Photo of Grey Francolin - Francolinus pondicerianus

Another of the non-native Francolin’s, this is a Grey Francolin. These weren’t nearly as common as the Erckel’s Francolin, and they seem to be restricted to the dry lowlands on the western side of Hawai’i. I also saw a number of Black Francolin on Hawai’i, but wasn’t able to get a photo of them. The Grey Francolin shown here is native to southern Asia.

Photo of Nene - Branta sandvicensis

The state bird of Hawai’i, the Nene. We saw them flying over on occasion, but the ONLY place we ever saw them on the ground? Golf courses. Nene nearly went extinct several decades ago until captive breeding was used to rebuild the population. Despite seeing them on a number of occasions on Hawai’i, it’s not a complete conservation success story. Populations on the main island of Hawai’i are still likely not self-sustaining. As ground nesters, eggs and young are extremely susceptible to predation from rats, cats, and mongoose. Even brooding adult birds may be attacked. Without captive breeding, it is unlikely the species would survive on Hawai’i.

Photo of Zebra Dove - Geopelia striata

A Zebra Dove sitting on a fenceline. A native of southeastern Asia, these guys are EVERYWHERE on the Big Island, particularly in and around urban and suburban areas. Zebra Doves have pretty much become the equivalent of Rock Pigeons in the continental United States…a species that is found everywhere humans are found.

Photo of Yellow-fronted Canary - Serinus mozambicus

A beautiful, yet non-native, Yellow-fronted Canary. They are native to sub-Saharan Africa. We found them in a number of habitats, but particularly on woodland edges with grasses and grass seed available nearby.

Photo of Black Noddy - Anous minutus

A Black Noddy…specifically the Hawaiian sub-species, known locally as the Noio. When visiting southern part of Hawai’i, we saw them on multiple occasions, cruising in and around the coastal seacliffs upon which they nest. A native seabird that seems to still be doing quite well.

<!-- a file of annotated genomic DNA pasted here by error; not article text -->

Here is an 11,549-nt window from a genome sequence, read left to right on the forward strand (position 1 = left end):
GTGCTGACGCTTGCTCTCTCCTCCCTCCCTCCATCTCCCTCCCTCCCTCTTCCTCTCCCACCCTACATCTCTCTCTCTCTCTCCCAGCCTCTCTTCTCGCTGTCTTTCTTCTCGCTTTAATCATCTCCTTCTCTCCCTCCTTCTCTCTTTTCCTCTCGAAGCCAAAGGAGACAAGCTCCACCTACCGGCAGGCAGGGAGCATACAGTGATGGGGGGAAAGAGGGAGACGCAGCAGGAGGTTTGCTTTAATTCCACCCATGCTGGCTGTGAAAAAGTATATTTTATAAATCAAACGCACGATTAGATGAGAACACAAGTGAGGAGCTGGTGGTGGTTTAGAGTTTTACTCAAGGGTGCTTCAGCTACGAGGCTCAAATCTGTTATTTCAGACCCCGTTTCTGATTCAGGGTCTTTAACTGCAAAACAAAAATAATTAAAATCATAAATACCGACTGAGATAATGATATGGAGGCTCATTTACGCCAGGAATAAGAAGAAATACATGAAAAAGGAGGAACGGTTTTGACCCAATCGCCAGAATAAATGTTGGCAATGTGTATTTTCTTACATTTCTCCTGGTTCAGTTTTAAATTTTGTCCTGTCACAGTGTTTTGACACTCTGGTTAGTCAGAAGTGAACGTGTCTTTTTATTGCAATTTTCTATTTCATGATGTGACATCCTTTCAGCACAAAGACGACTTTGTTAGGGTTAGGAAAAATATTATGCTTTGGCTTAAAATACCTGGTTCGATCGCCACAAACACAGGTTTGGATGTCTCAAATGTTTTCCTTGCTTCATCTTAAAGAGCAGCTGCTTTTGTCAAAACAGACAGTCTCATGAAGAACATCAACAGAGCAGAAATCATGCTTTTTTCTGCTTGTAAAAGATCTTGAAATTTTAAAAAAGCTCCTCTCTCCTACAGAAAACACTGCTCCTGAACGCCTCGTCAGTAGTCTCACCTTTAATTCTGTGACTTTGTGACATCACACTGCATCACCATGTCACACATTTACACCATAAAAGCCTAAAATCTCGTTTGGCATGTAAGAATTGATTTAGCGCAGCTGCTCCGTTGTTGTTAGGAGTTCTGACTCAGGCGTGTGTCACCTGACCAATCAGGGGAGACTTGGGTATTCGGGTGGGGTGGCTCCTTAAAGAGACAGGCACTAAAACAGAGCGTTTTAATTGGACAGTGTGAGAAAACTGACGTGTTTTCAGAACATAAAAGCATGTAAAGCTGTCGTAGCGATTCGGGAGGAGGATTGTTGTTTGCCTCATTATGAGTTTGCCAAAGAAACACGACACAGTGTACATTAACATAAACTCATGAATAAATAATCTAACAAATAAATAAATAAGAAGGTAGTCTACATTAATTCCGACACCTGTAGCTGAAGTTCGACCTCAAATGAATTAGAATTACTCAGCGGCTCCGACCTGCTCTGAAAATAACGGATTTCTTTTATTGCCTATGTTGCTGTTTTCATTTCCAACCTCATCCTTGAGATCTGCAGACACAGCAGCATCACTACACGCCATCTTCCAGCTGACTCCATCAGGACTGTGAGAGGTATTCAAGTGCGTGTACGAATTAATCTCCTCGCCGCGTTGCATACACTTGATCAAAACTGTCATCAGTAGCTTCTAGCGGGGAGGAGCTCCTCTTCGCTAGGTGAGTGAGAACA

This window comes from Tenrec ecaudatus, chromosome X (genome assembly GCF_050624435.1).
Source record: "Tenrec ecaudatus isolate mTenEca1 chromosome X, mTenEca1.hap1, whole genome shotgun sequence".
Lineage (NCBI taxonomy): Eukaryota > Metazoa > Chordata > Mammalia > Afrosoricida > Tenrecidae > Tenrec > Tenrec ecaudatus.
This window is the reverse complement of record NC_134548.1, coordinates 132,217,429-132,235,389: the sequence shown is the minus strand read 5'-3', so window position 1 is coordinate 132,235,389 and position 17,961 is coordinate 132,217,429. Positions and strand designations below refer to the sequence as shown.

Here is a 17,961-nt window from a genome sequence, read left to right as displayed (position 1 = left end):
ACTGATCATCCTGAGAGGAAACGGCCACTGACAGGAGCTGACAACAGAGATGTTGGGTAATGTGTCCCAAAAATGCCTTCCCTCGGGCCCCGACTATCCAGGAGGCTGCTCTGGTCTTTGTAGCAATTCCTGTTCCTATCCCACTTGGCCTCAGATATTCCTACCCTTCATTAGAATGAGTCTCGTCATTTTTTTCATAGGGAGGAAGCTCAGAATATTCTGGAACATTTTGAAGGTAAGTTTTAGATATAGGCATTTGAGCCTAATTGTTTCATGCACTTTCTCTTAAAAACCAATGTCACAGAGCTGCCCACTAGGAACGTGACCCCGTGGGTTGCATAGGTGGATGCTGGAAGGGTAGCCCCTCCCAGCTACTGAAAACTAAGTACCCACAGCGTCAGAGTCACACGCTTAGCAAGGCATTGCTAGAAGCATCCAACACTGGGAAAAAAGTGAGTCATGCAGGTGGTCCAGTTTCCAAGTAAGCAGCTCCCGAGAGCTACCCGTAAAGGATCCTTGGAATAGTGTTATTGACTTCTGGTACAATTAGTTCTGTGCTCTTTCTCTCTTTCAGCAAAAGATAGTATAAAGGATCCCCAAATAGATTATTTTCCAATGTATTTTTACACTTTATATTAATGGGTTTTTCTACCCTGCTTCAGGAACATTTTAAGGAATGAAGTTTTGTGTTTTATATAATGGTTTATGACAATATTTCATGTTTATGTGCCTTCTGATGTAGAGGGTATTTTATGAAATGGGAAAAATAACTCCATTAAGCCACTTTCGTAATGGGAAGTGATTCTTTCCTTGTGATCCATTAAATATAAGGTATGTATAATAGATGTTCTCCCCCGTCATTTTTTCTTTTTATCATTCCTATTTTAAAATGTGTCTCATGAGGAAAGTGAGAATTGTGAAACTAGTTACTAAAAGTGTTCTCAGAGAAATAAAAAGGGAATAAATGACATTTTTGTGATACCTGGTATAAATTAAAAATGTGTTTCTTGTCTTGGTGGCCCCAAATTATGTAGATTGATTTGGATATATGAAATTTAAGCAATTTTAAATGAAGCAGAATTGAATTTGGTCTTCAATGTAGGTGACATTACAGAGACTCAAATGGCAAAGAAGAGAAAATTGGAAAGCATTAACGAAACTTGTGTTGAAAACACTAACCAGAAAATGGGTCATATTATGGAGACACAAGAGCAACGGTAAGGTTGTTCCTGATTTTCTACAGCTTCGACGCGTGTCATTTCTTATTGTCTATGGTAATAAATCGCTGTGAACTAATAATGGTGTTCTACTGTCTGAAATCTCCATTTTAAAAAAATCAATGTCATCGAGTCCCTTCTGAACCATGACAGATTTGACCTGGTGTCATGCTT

Photo of Saffron Finch - Sicalis flaveola

One of the first birds we saw after getting off the plane in Kona were a pair of absolutely gorgeous Saffron Finches near the Airport. Beautiful, found in many places all over the island, but alas, not native. They are a tanager relative native to South America.

Photo of Eurasian Skylark - Alauda arvensis

European settlers introduced some of their favorite European species in multiple locations throughout the globe. One of their favorite birds from “back home” were Eurasian Skylarks, a song known for their melodious songs. They are now well established on the Big Island, and we saw them EVERYWHERE on the grassy western slopes of Mauna Loa.

Photo of Pueo - Asio flammeus sandwichensis

For our first 4 days on the island, we stayed at an area about 20 miles north of the Kona airport. Despite driving across several parts of the dry, western part of the island in those first few days, it took THREE FULL DAYS before I finally saw a bird that was actually NATIVE to Hawai’i. That bird was a “Pueo”, the local name for the only native owl found in the Hawaiian islands. Most think it’s a subspecies of the Short-eared Owl. There was one road on the western slopes of Mauna Loa where I had incredible success finding these guys, including 5 individual owls in one 8-mile section of road one evening.

Photo of Pueo - Asio flammeus sandwichensis

Both the first and last native bird photos of our trip were of a Pueo. This was our last evening on the island, with a lone Pueo sitting on a fence post on the western slopes of Mauna Loa.

 

Evolution in the blink of an eye…

Prairie Deer Mouse - Peromyscus maniculatus bairdii

The cool thing about science and nature is that interesting stories are all around us. The tiny Deer Mouse, shown here, has overcome long odds, with the vast majority of its historical habitat gone. However, through some remarkable, fast-track evolutionary adaptation, they’re now able to cope with their new world. Photo by Gregory Smith.

It’s been a busy last week, without any time for birding or photography.  Or blogging, for that matter. I was down in Nebraska for a few days, mixing work and pleasure. The “pleasure” part was my fantasy baseball draft in Omaha Saturday.  Our fantasy league is likely one of the longest running leagues in the country, going back to 1985 during our freshman year in college, when fantasy baseball was still very new.  What’s great about it is that many of the original league members are still participating! It’s great fun, not only the draft itself, but catching up with old college friends.